American Nurses Association. (2012). Combating Disruptive Behaviours: Strategies to promote a healthy work environment. Retrieved 22/5/2013 from: Australian Commission on safety and quality in health care. (2011). Patient centred care: improving quality and safety through partnerships with patients and concurmers. ACSOQHC, Sydney. Retrieved 24/5/2013 from: Baumberger-Henry, M. (2012). Registered nurses’ perspectives on the new graduate working in the emgerncy department or critical care unit. Journal of Continuing Education in Nursing, 43(7), 299-305.doi:10.3928/00220124-20111115-02 Boulding, W., Glickman, S., Manary, M., Shulman, K., Staelin, R. (2011). Relationship between patient satisfaction with in patient care and hospital readmission within 30 days. American Journal of Managed Care, 17(1), 41-48 Chan, E., Jones, A., Fung, S., & Wu, S. (2012). Nurses perception of time availability in patient communication in Hong Kong. Journal of Clinical Nursing, 21(7), 1168-1177. Doi: 10.1111/j.1365-2702.2011.03841.x Cronin, C. (2004). Patient Centred Care-An overview of Definitions and Concepts. Washington DC: National Health council Feng, R., & Tsai, Y. (2012). Socialisation of new graduate nurses to practising nurses. Journal of Clinical Nursing, 21(13), 2064-2074. Doi:10.1111/j.1365-2702.2011.03992.x Flach, S., McCoy, K., Vaughn, T., Ward, M., Boots-Miler, B., Doebeling, B. (2004). Does Patient centred care improve provision of preventative services? Journal of General Internal Medicine, 19(10), 1019-1026 Glynn, P., & Silva, S. (2013). Meeting the needs of New Graduates in the Emergency Department: A qualitative study evaluating a new graduate internship program.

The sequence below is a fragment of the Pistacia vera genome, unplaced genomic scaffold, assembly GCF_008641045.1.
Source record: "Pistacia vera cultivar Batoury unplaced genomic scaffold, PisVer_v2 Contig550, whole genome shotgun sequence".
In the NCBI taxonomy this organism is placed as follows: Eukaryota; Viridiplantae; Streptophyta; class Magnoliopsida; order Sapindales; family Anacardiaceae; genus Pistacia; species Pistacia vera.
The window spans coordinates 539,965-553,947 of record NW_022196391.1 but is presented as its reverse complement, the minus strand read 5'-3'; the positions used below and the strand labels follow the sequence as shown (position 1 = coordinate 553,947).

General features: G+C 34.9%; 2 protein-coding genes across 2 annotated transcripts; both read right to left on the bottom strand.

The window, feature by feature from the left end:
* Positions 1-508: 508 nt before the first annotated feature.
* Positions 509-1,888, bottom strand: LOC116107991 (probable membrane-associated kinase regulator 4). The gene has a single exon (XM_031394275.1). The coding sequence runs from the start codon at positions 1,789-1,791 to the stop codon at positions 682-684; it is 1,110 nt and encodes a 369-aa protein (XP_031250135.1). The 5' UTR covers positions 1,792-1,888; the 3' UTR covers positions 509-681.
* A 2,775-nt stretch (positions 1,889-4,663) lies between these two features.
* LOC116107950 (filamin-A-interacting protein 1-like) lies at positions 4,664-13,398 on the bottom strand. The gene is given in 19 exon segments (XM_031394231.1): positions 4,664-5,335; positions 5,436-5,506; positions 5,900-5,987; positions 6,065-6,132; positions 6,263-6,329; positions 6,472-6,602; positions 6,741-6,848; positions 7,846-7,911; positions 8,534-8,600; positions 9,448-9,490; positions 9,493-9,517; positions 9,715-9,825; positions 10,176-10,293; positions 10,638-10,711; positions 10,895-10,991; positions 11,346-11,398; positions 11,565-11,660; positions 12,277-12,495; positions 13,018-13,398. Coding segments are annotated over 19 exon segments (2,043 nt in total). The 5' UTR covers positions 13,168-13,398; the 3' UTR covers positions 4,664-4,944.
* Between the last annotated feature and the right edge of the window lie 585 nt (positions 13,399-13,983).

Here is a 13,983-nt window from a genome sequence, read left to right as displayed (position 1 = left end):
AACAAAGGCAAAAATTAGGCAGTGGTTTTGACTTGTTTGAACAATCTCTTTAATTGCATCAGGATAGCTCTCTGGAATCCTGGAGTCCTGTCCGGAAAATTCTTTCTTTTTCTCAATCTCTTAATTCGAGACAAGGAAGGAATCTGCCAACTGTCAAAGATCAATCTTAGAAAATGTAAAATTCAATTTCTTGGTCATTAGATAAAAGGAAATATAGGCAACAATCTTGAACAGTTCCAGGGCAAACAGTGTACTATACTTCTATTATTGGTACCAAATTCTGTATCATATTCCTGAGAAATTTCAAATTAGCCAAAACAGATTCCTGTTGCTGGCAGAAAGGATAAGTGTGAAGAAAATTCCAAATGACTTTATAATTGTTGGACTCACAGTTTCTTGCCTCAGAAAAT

Journal of Emergency Nursing, 39(2), 173-178. Doi:10.1016/j.jen.2011.10.007 Griffiths, J., Speed, S., Horne, M., & Keeley, P. (2012). A caring professioinal attitude: What service users and carer seek in graduate nurses and the challenge for educators. Nurse Education Today, 32(2), 121-127. Doi: 10.1016/j.nedt.2011.06.005 Growe, S. (2013). Bullying/Lateral Violence/ Horizontal Violence/ Distruptive Behavior in the workplace. Nevada Rnformation, 22(1), 6 Henderson S. Power imbalance between nurses and patients: a potential inhibitor of partnership in care. Journal of Clinical Nursing 2003,12(4), 501–8. Hickson, J. (2013). New Nurses’ perceptions of hositilty and job satisfaction: magnet versus non-magnet. The Journal of Nursing Administration, 43(5), doi:10.1097/NNA.0b013e31828eebc9 Kelly, J. & Ahern, K. (2009). Preparing nurses for practice: A phenomenological study of the new graduate in Australia. Journal of Clinical Nursing, 18(6), 910-918. Doi:10.1111/j.1365-2702.2008.02308.x Kvale, K., & Bondevik, M. (2008). What is important for patient centred care?